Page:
Economics, Pethokoukis

Is the U.S. economy on the right track? 3 charts give a worrisome answer

We had a flurry of bad economic news last week. And we have a critical — both economically and politically — jobs report coming up Friday. So I thought I would pull back the camera a bit and look where the recovery stands:

1. The output gap — the difference between where the economy would be if it was recovering normally (the blue line below) and where it actually is (the red line) — remains a gaping, unhealing wound:


2. The number of working age Americans who are actually working, as a share of the total population, is dead in the water:

3. The U.S. labor force as a percent of the civilian noninstitutional population remains in a death spiral:

And you know what’s really bad. Next year doesn’t look any better, as this JPMorgan forecast suggests:



6 thoughts on “Is the U.S. economy on the right track? 3 charts give a worrisome answer

  1. Question:

    Looking at chart 3, it appears the CIVPART has been declining overall since 2000. Could it be that the current trend is not a cause of the recession, but merely accelerated by the recession?

      • Boomer retirement is causing part of the downward trend, but it has accelerated in the “recovery.” Jimmy P often addresses this effect in his analysis of the unemployment data – look for it Friday.

  2. S&P Index Commentary: Stock Buybacks Surge In The Second Quarter

    On Sept. 20, S&P Dow Jones Indices announced that preliminary S&P 500 stock buybacks increased 32.6% to $111.7 billion during the second quarter, up from $84.3 billion in the first quarter (see table 1). The year-over-year gain was a modest 2.3%, as the index reversed the prior two quarters of reduced buybacks. Company buyback activity increased significantly during the second quarter. While the second quarter produced a 3.3% broad decline in the equity markets, companies used the second quarter to increase holdings, reduce share counts, and add support to their earnings per share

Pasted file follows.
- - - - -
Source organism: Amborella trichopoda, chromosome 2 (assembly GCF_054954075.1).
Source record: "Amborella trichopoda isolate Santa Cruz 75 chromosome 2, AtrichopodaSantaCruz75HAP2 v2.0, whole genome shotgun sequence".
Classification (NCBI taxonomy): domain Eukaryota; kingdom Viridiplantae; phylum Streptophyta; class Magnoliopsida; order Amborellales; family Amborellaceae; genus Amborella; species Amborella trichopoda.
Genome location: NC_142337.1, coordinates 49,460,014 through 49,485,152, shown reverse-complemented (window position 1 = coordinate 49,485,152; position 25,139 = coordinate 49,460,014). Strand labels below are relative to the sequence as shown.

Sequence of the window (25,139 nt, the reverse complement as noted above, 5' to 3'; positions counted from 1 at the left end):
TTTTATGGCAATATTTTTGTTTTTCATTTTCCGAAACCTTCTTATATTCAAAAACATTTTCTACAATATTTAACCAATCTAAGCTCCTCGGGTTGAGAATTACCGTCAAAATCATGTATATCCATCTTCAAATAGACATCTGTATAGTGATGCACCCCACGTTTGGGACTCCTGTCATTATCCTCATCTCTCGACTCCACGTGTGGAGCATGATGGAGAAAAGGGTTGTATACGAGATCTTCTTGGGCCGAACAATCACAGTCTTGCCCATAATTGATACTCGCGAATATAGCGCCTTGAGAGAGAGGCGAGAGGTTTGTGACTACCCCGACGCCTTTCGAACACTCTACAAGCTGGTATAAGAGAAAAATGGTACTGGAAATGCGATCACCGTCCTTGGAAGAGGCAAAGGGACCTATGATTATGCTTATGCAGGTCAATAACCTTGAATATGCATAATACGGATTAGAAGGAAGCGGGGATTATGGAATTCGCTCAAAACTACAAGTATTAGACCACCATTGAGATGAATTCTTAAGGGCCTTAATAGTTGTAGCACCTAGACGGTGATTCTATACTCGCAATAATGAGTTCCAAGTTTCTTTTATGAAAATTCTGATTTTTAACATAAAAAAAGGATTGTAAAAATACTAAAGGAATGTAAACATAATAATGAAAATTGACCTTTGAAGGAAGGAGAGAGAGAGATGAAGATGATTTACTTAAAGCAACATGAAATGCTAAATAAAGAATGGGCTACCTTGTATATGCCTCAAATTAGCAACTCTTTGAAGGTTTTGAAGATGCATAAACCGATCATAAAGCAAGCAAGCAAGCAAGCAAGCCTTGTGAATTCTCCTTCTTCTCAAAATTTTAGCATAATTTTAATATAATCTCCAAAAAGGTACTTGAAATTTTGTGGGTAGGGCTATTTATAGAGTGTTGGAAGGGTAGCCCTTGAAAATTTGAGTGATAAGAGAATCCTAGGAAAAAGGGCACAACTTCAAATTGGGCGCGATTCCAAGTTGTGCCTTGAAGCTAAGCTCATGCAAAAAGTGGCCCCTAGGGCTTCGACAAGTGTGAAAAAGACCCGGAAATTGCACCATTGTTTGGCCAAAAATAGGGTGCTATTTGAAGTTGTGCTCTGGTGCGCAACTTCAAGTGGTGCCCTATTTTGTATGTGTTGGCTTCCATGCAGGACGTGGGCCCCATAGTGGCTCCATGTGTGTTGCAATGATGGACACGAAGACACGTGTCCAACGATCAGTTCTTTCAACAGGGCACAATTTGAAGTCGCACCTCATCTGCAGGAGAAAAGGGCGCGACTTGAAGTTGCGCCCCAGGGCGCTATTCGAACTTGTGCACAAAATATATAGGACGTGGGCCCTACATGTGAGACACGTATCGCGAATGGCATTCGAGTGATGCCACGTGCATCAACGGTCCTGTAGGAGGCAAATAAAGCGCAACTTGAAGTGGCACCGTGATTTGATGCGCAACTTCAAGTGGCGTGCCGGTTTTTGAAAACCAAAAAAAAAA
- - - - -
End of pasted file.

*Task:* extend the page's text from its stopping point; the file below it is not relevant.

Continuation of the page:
during a quarter that set a record for operating profits.

  3. Hi, this is the first time I have ever really had a chance to see a graph like this. What does the Consumer Prices (%oya) really mean when that number goes down? The prices go down because there isn’t any new inventory (according to your graph)? Why does it seem to say that prices could be lower? I realize that profit needs to be made somewhere. Shouldn’t the P in GDP be changed to profit just to give the impression that there isn’t really a recession when it looks more like inflation (or whatever the coined term is for today?) Please tell me how wrong I am!

  4. All of those projected numbers just seem to say that the economy is going to be exactly what you say it is. So what point is there to be made regarding the US’s credit rating, savings bonds etc if you are seemingly pulling numbers out of thin air? Why should I trust the government at all if they are the ones who pre-determine the prices of goods and services? Thank you.

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